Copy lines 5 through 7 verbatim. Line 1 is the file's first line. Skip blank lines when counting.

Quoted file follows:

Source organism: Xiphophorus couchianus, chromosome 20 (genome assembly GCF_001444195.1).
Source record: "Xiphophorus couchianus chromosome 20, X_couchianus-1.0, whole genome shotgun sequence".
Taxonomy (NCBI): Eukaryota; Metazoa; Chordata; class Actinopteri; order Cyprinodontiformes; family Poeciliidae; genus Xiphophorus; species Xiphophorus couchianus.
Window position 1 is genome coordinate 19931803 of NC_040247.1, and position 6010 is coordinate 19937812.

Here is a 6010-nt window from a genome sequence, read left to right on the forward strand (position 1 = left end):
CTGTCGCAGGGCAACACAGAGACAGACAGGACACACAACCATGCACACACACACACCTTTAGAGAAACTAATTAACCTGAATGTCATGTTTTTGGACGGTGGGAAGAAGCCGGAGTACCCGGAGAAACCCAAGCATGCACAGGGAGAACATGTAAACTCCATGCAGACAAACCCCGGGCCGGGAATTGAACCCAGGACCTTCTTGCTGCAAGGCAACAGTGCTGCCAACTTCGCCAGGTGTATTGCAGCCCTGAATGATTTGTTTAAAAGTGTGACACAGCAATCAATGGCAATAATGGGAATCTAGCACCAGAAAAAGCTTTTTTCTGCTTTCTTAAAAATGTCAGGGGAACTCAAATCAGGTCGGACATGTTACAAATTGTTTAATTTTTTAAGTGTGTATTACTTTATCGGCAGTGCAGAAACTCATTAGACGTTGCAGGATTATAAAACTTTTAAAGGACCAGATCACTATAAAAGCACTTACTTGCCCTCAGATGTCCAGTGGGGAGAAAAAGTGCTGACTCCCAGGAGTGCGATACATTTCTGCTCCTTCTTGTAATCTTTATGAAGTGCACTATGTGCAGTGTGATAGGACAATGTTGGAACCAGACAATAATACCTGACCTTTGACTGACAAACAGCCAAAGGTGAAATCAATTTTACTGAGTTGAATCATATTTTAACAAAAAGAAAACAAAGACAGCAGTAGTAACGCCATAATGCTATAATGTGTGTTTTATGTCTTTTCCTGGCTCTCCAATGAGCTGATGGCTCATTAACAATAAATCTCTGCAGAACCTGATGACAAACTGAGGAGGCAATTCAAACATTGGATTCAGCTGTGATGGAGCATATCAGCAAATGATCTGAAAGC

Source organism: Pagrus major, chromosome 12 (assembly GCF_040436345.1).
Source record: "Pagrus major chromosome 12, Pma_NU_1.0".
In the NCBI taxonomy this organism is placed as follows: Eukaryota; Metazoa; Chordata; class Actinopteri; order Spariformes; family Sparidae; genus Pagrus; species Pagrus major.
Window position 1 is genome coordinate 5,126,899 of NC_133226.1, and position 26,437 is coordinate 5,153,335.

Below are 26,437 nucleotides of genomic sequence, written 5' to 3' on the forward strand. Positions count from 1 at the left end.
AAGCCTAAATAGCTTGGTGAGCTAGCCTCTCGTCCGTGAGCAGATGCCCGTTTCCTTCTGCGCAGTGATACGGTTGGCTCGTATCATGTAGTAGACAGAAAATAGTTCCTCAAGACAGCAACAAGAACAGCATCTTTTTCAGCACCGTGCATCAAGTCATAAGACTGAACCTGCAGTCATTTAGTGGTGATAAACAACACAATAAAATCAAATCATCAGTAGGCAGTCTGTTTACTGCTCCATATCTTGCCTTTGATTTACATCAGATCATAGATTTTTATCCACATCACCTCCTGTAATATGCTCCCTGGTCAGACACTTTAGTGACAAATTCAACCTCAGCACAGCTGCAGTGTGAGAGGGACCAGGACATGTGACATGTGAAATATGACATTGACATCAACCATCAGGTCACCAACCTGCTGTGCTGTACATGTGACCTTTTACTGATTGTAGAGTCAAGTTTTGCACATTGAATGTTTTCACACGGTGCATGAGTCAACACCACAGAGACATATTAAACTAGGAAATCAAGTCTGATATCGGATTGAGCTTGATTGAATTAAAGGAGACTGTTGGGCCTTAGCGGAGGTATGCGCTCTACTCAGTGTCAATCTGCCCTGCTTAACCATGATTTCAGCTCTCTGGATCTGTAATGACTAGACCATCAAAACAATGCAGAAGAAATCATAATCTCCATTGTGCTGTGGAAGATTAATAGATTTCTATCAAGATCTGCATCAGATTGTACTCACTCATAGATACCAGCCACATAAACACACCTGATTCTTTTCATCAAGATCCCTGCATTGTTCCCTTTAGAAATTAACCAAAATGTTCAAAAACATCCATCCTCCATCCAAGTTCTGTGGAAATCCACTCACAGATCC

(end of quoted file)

Here is a 6010-nt window from a genome sequence, read left to right on the forward strand (position 1 = left end):
CTGTCGCAGGGCAACACAGAGACAGACAGGACACACAACCATGCACACACACACACCTTTAGAGAAACTAATTAACCTGAATGTCATGTTTTTGGACGGTGGGAAGAAGCCGGAGTACCCGGAGAAACCCAAGCATGCACAGGGAGAACATGTAAACTCCATGCAGACAAACCCCGGGCCGGGAATTGAACCCAGGACCTTCTTGCTGCAAGGCAACAGTGCTGCCAACTTCGCCAGGTGTATTGCAGCCCTGAATGATTTGTTTAAAAGTGTGACACAGCAATCAATGGCAATAATGGGAATCTAGCACCAGAAAAAGCTTTTTTCTGCTTTCTTAAAAATGTCAGGGGAACTCAAATCAGGTCGGACATGTTACAAATTGTTTAATTTTTTAAGTGTGTATTACTTTATCGGCAGTGCAGAAACTCATTAGACGTTGCAGGATTATAAAACTTTTAAAGGACCAGATCACTATAAAAGCACTTACTTGCCCTCAGATGTCCAGTGGGGAGAAAAAGTGCTGACTCCCAGGAGTGCGATACATTTCTGCTCCTTCTTGTAATCTTTATGAAGTGCACTATGTGCAGTGTGATAGGACAATGTTGGAACCAGACAATAATACCTGACCTTTGACTGACAAACAGCCAAAGGTGAAATCAATTTTACTGAGTTGAATCATATTTTAACAAAAAGAAAACAAAGACAGCAGTAGTAACGCCATAATGCTATAATGTGTGTTTTATGTCTTTTCCTGGCTCTCCAATGAGCTGATGGCTCATTAACAATAAATCTCTGCAGAACCTGATGACAAACTGAGGAGGCAATTCAAACATTGGATTCAGCTGTGATGGAGCATATCAGCAAATGATCTGAAAGC

Source organism: Pagrus major, chromosome 12 (assembly GCF_040436345.1).